## Pages

### Commuting Engineer CodeEval problem

We have the coordinates of a bunch of places that we want to visit. Being nerds, we are not happy if we don't generate an algorithm to determine our path. But, the nature of the problem is such that we are ready to deal with a loose approximation to a good solution. Frankly speaking, we are aiming to get what could look, at least at first sight, as a not-so-bad solution.

You can get a more detailed description of the problem on the CodeEval blog. There you can even enter your solution that would be used (at least at the time when I am writing this post) as a first screening for some job interview.

You can't use the solution I am proposing here for a few good reason. Firstly, it is not a good idea to use a piece of code written by someone else to represent you. Secondly, I have written and tested my code for C++11 on GCC 4.8, that is a bit too modern stuff for the current CodeEval requirements. And thirdly, come on, you don't want to give away a good chance of having some fun writing your own solution.

As I said, I am not aiming to the best possible solution, and this is not caused by sloppiness, there are good reasons for that. Let's see a couple of them.

NP-hard

If you have some knowledge of theory of computation, you should have recognized the problem as an instance of the well known Traveling Salesman Problem, commonly called just TSP. It is an interesting problem because it can be stated in a few words, it looks very easy indeed, but it comes out to be an NP-hard (Non-deterministic Polynomial-time hard) one. That means, forget about to come out with an elegant solution.

In the real life, what I would do if I had to solve a problem like that, is checking for a library provinding some adequate algorithm. For instance, you could have a look to BGL, the Boost Graph Library.

But here we can't use external libraries, we have to rely just on the standard ones. So, what I'll do, is implementing a greedy algorithm, choosing any time the local best solution. It is easy to show as such a strategy is heavily flawed, but at least it assure us we get a solution that is not the worst one, and it does it in a reasonable time.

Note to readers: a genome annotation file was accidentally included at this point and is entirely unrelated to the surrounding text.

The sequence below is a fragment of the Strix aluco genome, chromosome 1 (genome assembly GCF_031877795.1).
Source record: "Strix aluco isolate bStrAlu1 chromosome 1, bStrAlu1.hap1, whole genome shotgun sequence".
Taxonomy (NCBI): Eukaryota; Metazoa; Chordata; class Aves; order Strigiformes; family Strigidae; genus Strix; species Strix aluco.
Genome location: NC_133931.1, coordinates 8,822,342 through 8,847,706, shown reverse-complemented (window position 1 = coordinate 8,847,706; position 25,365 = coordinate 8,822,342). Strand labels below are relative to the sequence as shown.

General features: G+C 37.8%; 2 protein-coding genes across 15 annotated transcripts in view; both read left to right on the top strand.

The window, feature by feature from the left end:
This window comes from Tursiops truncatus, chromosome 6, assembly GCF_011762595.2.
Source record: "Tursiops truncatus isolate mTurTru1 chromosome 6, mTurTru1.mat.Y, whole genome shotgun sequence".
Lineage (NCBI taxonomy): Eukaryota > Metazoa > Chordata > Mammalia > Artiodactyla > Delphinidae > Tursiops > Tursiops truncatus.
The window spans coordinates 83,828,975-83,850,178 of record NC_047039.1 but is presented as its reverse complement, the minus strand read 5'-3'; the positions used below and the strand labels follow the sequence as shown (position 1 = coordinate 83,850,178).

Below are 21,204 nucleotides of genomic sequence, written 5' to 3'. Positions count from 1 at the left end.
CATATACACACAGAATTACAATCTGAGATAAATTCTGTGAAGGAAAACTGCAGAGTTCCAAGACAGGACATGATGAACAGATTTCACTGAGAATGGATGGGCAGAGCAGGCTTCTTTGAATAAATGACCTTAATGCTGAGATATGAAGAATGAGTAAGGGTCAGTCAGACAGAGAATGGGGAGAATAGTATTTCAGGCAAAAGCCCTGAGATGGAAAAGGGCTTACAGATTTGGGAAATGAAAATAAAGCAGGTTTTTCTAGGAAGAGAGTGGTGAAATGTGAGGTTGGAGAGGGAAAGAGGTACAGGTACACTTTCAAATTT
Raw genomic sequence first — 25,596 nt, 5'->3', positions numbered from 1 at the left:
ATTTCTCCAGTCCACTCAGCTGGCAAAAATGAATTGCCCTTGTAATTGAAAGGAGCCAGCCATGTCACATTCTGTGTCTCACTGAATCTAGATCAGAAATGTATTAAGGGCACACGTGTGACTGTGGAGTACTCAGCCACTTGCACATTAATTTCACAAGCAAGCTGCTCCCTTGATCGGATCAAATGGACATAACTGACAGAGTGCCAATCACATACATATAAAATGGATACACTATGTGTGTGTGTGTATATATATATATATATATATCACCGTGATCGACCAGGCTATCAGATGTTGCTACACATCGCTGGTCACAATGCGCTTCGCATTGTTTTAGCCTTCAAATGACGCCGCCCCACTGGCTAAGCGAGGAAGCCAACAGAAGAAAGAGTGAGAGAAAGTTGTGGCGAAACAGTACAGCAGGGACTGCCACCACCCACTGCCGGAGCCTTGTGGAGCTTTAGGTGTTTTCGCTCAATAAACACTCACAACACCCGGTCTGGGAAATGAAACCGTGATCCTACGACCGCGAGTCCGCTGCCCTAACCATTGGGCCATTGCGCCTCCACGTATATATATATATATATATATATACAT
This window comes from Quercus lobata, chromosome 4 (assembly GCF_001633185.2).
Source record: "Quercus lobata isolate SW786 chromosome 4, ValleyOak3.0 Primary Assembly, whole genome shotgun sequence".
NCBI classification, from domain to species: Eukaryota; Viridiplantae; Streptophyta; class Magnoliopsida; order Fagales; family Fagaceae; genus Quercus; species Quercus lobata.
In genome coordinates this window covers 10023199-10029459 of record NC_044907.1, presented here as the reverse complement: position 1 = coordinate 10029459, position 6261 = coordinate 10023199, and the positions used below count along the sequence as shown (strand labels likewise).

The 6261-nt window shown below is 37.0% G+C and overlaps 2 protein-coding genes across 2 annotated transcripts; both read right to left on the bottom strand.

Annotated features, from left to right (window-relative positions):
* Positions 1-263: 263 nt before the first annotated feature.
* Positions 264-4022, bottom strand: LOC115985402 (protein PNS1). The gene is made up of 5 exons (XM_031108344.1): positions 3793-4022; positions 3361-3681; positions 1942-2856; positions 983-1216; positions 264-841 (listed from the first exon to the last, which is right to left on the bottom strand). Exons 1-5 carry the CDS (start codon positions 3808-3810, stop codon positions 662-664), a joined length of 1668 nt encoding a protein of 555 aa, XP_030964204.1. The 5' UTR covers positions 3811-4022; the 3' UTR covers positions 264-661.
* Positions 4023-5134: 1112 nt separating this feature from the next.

Geography

As you should know, Earth is not flat. We usually think to it like a sort of sphere, but also this one is nothing more than a weak approximation. This implies that we shouldn't consider the coordinates of a place as they were on a two-dimensional surface.

Besides, we are going to check the distance as if we could go in a straight line from one point to the other, and this is usually not the case.

Splitting the problem

I have reduced the original problem to something that I can actually solve with a relatively simple piece of code. Now I split it in a few simpler problems, for each of them I could write a function that solve it.

Parsing the input

Our input is a number of strings, each of them like this one:
`1 | CodeEval 1355 Market St, SF (37.7768016, -122.4169151)`
We are interested in its ordinal number, and in the place longitude and latitude.

I decided to organize my data using STL pair's and a vector, and I gave them names that hopefully help to understand better what going on in the code:
```using Position = std::pair<double, double>;
using Location = std::pair<int, Position>;
using Locations = std::vector<Location>;
```
Given that, what I want is to extract a Location from each input string, that is going to be pushed in a Locations container. This is the declaration of the function I am thinking of:
```Location parse(const std::string& input);
```
This test case (written for Google Test) shows how I expect it to behave:
```TEST(CommEng, Parse1)
{
std::string input("1 | CodeEval 1355 Market St, SF (37.7768016, -122.4169151)");
Location loc = parse(input);

EXPECT_EQ(1, loc.first);
EXPECT_DOUBLE_EQ(37.7768016, loc.second.first);
EXPECT_DOUBLE_EQ(-122.4169151, loc.second.second);
}
```